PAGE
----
I’m a big fan of sleep. Since buying a smartwatch earlier this year, I’ve been wearing it all of the time, including in bed at night. What I’ve found is that I’m actually a good sleeper, regularly sleeping better than 95% of other people who use the same Mi Fit app.
Like most people, after a poor night’s sleep I’m not at my best the next day. This article by Ed Yong in The Atlantic helps explain why.
As you start to fall asleep, you enter non-REM sleep. That includes a light phase that takes up most of the night, and a period of much heavier slumber called slow-wave sleep, or SWS, when millions of neurons fire simultaneously and strongly, like a cellular Greek chorus. “It’s something you don’t see in a wakeful state at all,” says Lewis. “You’re in a deep physiological state of sleep and you’d be unhappy if you were woken up.”
During that state, the brain replays memories. For example, the same neurons that fired when a rat ran through a maze during the day will spontaneously fire while it sleeps at night, in roughly the same order. These reruns help to consolidate and strengthen newly formed memories, integrating them into existing knowledge. But Lewis explains that they also help the brain extract generalities from specifics—an idea that others have also supported.
We’ve known for generations that, if we’ve got a problem to solve or a decision to make, that it’s a good idea to ‘sleep on it’. Science is catching up with folk wisdom.
The other phase of sleep—REM, which stands for rapid eye movement—is very different. That Greek chorus of neurons that sang so synchronously during non-REM sleep descends into a cacophonous din, as various parts of the neocortex become activated, seemingly at random. Meanwhile, a chemical called acetylcholine—the same one that Loewi identified in his sleep-inspired work—floods the brain, disrupting the connection between the hippocampus and the neocortex, and placing both in an especially flexible state, where connections between neurons can be more easily formed, strengthened, or weakened.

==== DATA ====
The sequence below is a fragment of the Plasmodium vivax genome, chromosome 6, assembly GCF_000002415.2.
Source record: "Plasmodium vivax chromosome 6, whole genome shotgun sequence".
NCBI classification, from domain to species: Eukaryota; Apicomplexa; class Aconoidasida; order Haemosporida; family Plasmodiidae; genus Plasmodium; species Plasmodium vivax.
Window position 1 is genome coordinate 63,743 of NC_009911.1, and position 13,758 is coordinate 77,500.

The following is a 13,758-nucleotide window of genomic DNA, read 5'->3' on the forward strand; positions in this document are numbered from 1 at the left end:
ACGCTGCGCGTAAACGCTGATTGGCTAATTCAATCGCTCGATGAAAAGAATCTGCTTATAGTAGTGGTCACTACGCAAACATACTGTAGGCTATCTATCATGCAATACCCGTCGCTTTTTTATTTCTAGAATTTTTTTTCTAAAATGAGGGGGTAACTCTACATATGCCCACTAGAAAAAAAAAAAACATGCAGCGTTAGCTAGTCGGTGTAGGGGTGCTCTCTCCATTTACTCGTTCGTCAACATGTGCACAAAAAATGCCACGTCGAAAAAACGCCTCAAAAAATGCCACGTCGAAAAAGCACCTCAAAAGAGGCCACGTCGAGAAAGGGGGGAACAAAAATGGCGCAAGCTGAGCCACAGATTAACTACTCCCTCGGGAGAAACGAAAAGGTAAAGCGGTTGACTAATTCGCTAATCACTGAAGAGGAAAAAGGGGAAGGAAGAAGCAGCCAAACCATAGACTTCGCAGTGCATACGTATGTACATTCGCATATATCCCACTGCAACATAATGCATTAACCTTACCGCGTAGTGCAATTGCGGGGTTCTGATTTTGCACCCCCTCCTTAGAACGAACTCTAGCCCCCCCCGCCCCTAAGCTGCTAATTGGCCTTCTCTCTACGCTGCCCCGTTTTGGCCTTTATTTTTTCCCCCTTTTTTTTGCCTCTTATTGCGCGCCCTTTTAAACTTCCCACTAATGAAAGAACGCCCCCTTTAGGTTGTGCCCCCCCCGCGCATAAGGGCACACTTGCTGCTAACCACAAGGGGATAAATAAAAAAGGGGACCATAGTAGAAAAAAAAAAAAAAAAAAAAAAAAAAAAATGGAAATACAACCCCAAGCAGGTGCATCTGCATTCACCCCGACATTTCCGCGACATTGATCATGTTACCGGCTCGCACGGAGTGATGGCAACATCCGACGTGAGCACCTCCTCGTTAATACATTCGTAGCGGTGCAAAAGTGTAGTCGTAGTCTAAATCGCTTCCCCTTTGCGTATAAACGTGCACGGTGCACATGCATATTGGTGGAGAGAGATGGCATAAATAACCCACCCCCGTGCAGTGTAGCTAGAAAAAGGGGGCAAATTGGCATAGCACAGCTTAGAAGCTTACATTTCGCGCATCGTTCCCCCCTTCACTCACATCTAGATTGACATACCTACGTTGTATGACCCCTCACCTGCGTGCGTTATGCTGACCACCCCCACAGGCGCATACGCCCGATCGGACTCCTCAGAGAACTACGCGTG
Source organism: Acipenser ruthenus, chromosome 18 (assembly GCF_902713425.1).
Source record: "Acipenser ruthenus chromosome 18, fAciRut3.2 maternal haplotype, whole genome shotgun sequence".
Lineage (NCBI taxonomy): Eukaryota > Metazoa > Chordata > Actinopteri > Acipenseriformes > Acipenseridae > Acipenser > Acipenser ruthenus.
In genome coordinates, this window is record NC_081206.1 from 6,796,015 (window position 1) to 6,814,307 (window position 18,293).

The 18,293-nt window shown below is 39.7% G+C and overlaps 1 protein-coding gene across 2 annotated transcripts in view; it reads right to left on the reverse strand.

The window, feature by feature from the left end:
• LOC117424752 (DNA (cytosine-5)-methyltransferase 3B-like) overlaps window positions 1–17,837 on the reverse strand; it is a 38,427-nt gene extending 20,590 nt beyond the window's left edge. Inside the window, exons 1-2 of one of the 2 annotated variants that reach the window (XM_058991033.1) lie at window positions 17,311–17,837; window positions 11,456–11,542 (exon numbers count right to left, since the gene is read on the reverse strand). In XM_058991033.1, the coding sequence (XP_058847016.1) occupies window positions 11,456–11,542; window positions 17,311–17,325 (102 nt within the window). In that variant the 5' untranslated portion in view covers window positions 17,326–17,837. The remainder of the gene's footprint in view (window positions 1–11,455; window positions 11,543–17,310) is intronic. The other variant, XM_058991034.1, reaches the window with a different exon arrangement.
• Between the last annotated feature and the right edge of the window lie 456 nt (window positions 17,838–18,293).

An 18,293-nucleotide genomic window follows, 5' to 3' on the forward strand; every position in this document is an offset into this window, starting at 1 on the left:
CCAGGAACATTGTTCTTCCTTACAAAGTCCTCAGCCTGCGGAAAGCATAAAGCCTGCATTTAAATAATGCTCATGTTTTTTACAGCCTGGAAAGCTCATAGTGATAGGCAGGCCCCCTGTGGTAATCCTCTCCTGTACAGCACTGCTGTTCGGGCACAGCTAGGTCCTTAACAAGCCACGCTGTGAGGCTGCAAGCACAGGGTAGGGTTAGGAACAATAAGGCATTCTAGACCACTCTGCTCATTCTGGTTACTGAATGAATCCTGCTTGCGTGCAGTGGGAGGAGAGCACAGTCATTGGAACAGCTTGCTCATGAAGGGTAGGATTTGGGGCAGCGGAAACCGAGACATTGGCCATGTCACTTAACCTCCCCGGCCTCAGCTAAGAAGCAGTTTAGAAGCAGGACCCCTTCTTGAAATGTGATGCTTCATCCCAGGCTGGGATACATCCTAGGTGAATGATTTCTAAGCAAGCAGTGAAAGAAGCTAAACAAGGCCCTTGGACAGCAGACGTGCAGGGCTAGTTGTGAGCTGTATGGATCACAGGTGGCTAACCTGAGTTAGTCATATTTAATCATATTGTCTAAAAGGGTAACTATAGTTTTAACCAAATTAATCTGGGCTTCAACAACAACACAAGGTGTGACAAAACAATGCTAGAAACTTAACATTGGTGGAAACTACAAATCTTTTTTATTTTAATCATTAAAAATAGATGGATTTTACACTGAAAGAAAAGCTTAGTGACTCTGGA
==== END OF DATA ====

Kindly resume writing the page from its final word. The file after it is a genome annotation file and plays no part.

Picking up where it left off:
The difficulty is that our sleep quality is affected by blue light confusing the brain as to what kind of day it is. That’s why we’re seeing increasing numbers of devices changing your screen colour towards the red end of the spectrum in the evening. If you have disrupted sleep, you miss out on an important phase of your sleep cycle.
Crucially, they build on one another. The sleeping brain goes through one cycle of non-REM and REM sleep every 90 minutes or so. Over the course of a night—or several nights—the hippocampus and neocortex repeatedly sync up and decouple, and the sequence of abstraction and connection repeats itself. “An analogy would be two researchers who initially work on the same problem together, then go away and each think about it separately, then come back together to work on it further,” Lewis writes.
“The obvious implication is that if you’re working on a difficult problem, allow yourself enough nights of sleep,” she adds. “Particularly if you’re trying to work on something that requires thinking outside the box, maybe don’t do it in too much of a rush.”
As the article states, there’s further research to be done here. But, given that sleep (along with exercise and nutrition) is one of the three ‘pillars’ of productivity, this certainly chimes with my experience.
Source: The Atlantic